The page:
Dutch euthanasia law a huge success

euthanasia 2The good news is that the Netherlands is still capable of creating something other than Muslim extremists. The bad news is that what they are producing is the state sanctioned killing of the sick and elderly by medical professionals.


The latest official figures also revealed a 15 per cent surge in the number of euthanasia deaths from 4,188 cases in 2012 to 4,829 cases last year.


The incremental rise is consistent with a 13 per cent increase in 2012, an 18 per cent rise in 2011, 19 per cent in 2010 and 13 per cent in 2009.


The rise is also likely to confirm the fears of Dutch regulator Theo Boer who told the Daily Mail that he expected to see euthanasia cases smash the 6,000 barrier in 2014.


Overall, deaths by euthanasia, which officially account for three per cent of all deaths in the Netherlands, have increased by 151 per cent in just seven years.

Were those data applied to the United States, euthanasia would be the seventh leading cause of death, killing 80,000 people and sandwiched between diabetes and Alzheimer’s.

What had been originally portrayed as an exceedingly rare procedure now has become commonplace. It is also abundantly clear that many patients, perhaps a majority are being euthanized without actual informed consent. In the above link we reported on this study:

We don’t know the exact magnitude of involuntary euthanasia but a study by Canadian doctors of euthanasia in Belgium found that over half of the 500 cases they examined were carried out without the express consent of the “patient.” 


A similar study has not been conducted in the Netherlands but will probably reveal a similar pattern. Via the Daily Mail:

The number of mentally-ill patients killed by euthanasia in Holland has trebled in the space of a year, new figures have revealed.

In 2013, a total of 42 people with ‘severe psychiatric problems’ were killed by lethal injection compared to 14 in 2012 and 13 in 2011.

It has also emerged that a Dutch woman in her 80s was killed by her doctors just because she did not want to live in a care home.

The case is the first to be referred to Dutch prosecutors by regulators since euthanasia was legalised in Holland 12 years ago.

And the Telegraph:

The elderly woman was suffering from back pain after a fall and was plagued by delusions caused by her dementia.

Medication for pain helped, but made her confused and, clinching the case, she had an advance directive requesting euthanasia in the event of her unbearable suffering. During a lucid moment, she was able to tell her doctor, “Yes, I want euthanasia”.

Slippery slopes are real. As our medical system faces the challenges of an aging population while dealing with the throat-punch of Obamacare, there will be increased pressure brought on state legislatures to allow euthanasia. Once the permission is granted, then we are in a position of negotiating rules. Consider that in the context of Obamacare architect Ezekiel Emanuel saying that 75 years is enough for anyone. Belgium, is allowing a psychiatrically ill prisoner to request euthanization.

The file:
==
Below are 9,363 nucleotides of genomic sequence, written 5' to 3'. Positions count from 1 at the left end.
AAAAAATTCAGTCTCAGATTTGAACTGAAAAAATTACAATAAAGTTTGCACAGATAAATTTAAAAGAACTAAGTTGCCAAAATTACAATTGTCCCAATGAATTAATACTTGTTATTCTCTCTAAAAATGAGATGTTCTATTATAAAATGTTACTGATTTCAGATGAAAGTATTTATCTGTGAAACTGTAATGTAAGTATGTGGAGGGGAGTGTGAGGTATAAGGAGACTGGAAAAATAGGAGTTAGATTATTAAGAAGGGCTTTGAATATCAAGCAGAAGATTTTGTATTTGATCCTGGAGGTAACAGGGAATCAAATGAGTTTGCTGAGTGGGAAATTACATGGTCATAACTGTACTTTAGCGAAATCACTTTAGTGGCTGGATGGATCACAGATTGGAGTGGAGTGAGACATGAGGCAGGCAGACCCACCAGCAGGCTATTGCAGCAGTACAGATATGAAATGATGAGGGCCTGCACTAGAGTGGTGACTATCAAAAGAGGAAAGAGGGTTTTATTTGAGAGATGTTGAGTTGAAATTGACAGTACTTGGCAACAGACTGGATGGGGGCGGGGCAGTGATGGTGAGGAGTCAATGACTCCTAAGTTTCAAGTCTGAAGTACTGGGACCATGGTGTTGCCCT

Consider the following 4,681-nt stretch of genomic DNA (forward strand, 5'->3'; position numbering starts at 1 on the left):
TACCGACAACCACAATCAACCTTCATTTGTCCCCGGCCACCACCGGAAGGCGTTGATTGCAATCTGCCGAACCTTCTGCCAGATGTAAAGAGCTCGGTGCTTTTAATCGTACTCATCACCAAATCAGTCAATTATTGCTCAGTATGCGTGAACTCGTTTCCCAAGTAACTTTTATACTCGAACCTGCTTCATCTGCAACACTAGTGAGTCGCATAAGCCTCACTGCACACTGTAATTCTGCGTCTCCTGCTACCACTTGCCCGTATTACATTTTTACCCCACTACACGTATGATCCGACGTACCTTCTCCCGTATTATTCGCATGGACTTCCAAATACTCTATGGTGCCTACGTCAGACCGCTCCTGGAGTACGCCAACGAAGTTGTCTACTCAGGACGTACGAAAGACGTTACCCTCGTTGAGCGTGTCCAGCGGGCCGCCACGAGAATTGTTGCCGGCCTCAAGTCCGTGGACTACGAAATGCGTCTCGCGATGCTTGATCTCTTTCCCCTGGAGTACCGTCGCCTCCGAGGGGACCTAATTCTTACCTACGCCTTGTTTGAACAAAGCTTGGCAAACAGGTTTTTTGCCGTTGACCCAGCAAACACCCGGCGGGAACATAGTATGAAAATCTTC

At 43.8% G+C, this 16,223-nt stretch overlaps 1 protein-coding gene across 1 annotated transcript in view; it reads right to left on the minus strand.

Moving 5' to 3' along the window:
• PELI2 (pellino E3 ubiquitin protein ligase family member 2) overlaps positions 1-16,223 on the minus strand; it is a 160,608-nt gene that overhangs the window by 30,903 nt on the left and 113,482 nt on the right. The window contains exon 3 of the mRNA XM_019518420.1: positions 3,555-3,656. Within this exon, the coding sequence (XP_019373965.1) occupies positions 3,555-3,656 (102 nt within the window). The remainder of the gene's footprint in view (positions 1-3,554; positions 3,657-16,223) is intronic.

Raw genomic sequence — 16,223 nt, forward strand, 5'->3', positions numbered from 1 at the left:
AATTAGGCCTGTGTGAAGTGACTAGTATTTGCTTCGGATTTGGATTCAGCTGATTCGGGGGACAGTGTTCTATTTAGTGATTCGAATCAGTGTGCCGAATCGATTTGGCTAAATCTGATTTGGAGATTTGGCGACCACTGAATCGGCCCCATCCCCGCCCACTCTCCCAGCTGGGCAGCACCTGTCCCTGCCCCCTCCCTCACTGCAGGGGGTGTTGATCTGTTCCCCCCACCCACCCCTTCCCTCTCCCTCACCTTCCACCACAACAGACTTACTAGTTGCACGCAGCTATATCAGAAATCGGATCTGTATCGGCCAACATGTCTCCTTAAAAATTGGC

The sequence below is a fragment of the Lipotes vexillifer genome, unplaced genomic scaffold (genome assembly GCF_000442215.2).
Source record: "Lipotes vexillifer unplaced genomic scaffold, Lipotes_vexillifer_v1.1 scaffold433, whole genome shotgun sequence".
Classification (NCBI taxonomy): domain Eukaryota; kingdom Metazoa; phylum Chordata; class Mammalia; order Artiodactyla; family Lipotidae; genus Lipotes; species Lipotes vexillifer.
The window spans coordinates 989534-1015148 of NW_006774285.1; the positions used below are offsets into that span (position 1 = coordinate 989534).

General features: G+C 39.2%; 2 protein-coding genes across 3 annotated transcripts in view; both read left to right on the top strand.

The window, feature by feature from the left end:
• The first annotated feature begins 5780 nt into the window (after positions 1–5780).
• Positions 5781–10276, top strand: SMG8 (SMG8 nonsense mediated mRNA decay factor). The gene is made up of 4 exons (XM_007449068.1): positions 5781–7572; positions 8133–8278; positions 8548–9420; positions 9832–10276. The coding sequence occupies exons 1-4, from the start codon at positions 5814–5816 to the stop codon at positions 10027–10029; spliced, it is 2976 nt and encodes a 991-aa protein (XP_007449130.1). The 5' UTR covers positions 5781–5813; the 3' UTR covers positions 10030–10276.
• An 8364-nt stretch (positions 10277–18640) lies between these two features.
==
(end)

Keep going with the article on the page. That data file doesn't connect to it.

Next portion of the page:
A Belgian court recently granted permission for a psychiatrically ill prisoner to be euthanised. The prisoner, 50 year old Frank Van Den Bleeken, is serving a life sentence for rape and murder and has requested euthanasia due to his ‘unbearable psychological anguish’.

How, one might ask, can such a man actually give informed consent to the being killed? He can’t.

While the ‘ideal’ euthanasia case is that of a terminally ill person who is suffering terribly and wishes to die, if we assent to such a case we will soon find minor deviations from the ideal which are nonetheless almost as compelling. How could we say to someone that their chronic condition is less worthy simply because it is not terminal? How can we tell people that their psychological suffering is not as significant as physical pain? How can we deny euthanasia to anyone who firmly and passionately desires it for any reason they deem worthy?

Having a ten year ‘tradition’ of euthanasia means having ten years to consider and reconsider the most difficult scenarios, to become accustomed to the ‘norms’ and variances of the merely everyday cases, and to let that first line in the sand gradually fade away. Who would ever have thought ten years ago that Belgium would be offering euthanasia to mentally ill prisoners instead of providing psychiatric treatment? Even Distelmans, himself responsible for euthanising the deaf twins and the transsexual Nathan Verhelst, has expressed concern, stating: ‘Surely, we are not going to carry out euthanasia because we can’t offer an alternative?’ Apparently they are.


As we observe this Respect Life Sunday, we need to keep in mind that just as Joseph Cardinal Bernadin described life as a “seamless garment,” so, too, is disrespect for life. Abortion cannot survive in a society that does not have euthanasia because they are part of the same philosophy that doesn’t see life as precious and something to be cherished but rather something that is only of value if someone else decides that is the case.





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